This is an occasional series spotlighting men and women who work at the Indianapolis Motor Speedway. For more “People of IMS,” click here.
Ray Harroun and the Marmon Wasp, Parnelli Jones and “Calhoun,” Jim Clark and his rear-engine Ford-Powered Lotus and Johnny Rutherford and his famous Yellow Submarine represent winning Indianapolis 500 driver/car combinations that will never be forgotten, but perhaps the most fondly remembered pairing of them all is one that never won the race.
In 1946, the Indianapolis 500 was renewed following a four-year respite due to World War II. The event is remembered for many reasons, not the least of which was the introduction of a Kurtis chassis powered by a V8-supercharged Winfield engine that was renamed the Novi. Ralph Hepburn drove the powerful new Novi to one- and four-lap qualifying records that year, but it would be two more years before the Novi met the man who got the most out of it.
“When the Novi was still pretty new it had a reputation for being very difficult to drive and how Duke Nalon got into one of the cars — and I don’t know what the thinking was — except that in those days there was a lot of changing around and everyone was trying everybody else’s vehicle,” said IMS Historian and close Nalon family friend Donald Davidson. “So he gets in and then was the fastest qualifier in 1948 and ends up finishing third, which would be the highest finish by a Novi. They were still around until 1966, which was the last year of the Novi at the track and occasionally they would finish, but nobody ever topped Duke Nalon’s third in ’48. That could’ve been a victory, but there was a lengthy pit stop which caused him to drop back to third.”
Nalon, who raced in 10 Indianapolis 500s and remains one of the most beloved drivers ever to race at the Brickyard, has a lasting presence at IMS through his son, Patrick, who for the past seven years has been leading grounds tours for fans at The Racing Capital of the World. Patrick believes there’s one particular aspect of the Novi that set it apart from other Indianapolis 500 cars.
“The sound,” he said. “This all happened before my time, but people tell me that there were a lot of businesses around the Speedway here and they would plan their lunch hour around coming over to the Speedway to listen to the Novi because it was so distinctive. Whether it was my dad or whether it was Chet Miller or somebody else running the car, they knew the Novi was on the track.
“They were very difficult to drive on tires that were hard and seven inches wide with 600-plus horsepower in the 1940s, and front drive. It took a real different skill to run the car, and he was one who was able to figure it out.”
Although Nalon, who became known as “The man who tamed the Novi,” usually had control of his ride on the famed 2.5-mile oval, things didn’t always go as planned.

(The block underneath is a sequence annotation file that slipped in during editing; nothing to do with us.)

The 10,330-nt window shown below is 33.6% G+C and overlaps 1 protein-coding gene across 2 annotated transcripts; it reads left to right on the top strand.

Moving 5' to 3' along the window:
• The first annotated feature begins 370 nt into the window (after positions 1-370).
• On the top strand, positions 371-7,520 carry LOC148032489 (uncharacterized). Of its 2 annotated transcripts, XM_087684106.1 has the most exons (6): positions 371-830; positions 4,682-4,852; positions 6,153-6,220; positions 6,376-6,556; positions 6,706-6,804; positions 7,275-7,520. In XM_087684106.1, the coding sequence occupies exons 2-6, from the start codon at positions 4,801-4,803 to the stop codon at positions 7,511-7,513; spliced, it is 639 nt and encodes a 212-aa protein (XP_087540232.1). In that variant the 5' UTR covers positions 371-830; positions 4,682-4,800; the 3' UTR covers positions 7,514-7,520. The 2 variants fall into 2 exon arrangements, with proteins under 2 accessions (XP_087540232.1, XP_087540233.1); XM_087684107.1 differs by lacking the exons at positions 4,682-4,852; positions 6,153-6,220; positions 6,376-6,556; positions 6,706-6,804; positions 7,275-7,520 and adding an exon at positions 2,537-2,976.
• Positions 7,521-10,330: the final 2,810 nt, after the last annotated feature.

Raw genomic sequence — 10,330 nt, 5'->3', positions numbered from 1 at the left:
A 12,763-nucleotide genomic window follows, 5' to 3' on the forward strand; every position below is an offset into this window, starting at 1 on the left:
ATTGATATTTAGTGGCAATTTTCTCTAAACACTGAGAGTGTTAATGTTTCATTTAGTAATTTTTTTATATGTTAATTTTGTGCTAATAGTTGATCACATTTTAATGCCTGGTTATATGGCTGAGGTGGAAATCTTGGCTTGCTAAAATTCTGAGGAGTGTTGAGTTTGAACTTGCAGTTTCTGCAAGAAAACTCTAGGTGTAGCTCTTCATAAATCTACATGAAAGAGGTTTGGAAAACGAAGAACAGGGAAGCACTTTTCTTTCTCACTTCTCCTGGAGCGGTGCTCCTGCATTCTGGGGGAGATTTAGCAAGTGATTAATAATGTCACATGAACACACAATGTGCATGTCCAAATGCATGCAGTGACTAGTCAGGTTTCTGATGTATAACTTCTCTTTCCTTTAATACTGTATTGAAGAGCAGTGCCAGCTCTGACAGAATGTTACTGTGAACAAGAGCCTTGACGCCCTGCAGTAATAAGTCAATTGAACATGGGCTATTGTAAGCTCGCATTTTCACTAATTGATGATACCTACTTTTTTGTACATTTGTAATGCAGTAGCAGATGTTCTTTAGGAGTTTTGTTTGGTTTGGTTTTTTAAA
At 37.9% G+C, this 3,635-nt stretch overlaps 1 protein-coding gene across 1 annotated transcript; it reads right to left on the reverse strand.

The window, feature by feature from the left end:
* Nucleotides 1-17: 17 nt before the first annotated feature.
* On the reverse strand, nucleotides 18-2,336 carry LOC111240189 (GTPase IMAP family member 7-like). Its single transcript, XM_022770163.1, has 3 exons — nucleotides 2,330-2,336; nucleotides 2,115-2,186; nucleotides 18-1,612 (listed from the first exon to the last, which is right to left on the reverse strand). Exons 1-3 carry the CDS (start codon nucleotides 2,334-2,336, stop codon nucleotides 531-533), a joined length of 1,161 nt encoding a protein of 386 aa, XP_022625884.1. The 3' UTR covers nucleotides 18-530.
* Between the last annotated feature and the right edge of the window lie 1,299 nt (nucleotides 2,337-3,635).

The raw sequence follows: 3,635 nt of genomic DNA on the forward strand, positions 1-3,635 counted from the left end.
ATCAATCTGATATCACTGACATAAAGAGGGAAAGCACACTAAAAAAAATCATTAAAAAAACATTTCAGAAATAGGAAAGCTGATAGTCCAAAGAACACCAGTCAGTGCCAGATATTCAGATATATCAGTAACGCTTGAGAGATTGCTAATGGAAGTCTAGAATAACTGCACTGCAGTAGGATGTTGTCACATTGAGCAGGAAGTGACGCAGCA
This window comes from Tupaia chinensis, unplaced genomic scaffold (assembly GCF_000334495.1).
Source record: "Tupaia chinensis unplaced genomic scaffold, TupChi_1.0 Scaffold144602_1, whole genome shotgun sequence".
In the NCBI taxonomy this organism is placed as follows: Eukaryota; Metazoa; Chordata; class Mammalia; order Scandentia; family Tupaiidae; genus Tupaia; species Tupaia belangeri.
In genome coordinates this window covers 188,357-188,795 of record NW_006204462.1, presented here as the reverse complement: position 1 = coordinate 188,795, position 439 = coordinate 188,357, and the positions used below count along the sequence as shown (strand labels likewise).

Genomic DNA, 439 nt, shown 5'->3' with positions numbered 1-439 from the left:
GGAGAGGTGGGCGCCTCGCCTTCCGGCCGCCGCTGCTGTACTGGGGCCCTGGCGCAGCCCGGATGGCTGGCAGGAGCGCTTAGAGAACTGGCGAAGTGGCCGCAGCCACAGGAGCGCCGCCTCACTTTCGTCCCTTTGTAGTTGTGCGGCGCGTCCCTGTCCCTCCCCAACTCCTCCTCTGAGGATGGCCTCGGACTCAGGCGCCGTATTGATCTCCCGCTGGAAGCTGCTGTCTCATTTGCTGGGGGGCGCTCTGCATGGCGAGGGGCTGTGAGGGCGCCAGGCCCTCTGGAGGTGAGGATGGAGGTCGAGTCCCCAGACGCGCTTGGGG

“He had this terrible accident in ’49, which was recorded on film by the newsreels,” Davidson said. “He took off from the pole in ’49 and built this huge lead over Rex Mays — his teammate — and an axle broke before he hit the wall in Turn 3 (Lap 24). There was a fire and he got burned and was hospitalized for many, many weeks. He came back from that and then missed the show in ’50 — they had all kind of technical problems — and then he comes back in ’51 and wins the pole, so that added to his hero status, the fact that he’d come back from that terrible accident and here he is back on the pole again.”
“He was a big man and tough, but he loved racing and loved the Indianapolis Motor Speedway,” Patrick said. “He knew that the Indianapolis Motor Speedway made his career, and there’s a lot of drivers now that know that. Dario Franchitti knows that, Tony Kanaan knows that.”
The Nalon family lived in Phoenix, Arizona, and the 59-year-old Patrick, initially visited the Speedway as a 2-year-old and attended his first Indianapolis 500 in 1964. As a youngster, Patrick revered his father and as he grew up he decided to go against his parent’s wishes and enter the family business.
Patrick’s career as a racecar driver began with Claimer Stock Cars that could be claimed for $100 and were lacking in speed and quality safety measures. Although he experienced moderate success, his parents had no idea that he was racing.
“What are you doing, son?” was the inevitable question asked by Patrick’s legendary father when he learned of his son’s secret occupation. “I’ve been racing. I wanted to race, I was going to race and I was dead set on racing,” Patrick replied. “So I brought them a couple of trophies and said, ‘I did OK.’
“I told them I’m racing Friday night and they said we’re going to be there. I blew it up and there was a big ball of flame down the straightaway and it was spectacular (he was not injured). So they come out of the grandstand and told me if you’re really going to be in this deal you’re not going to be driving these things anymore.”
While Patrick pursued his fledgling racing career out west, his mission was always to race somewhere else.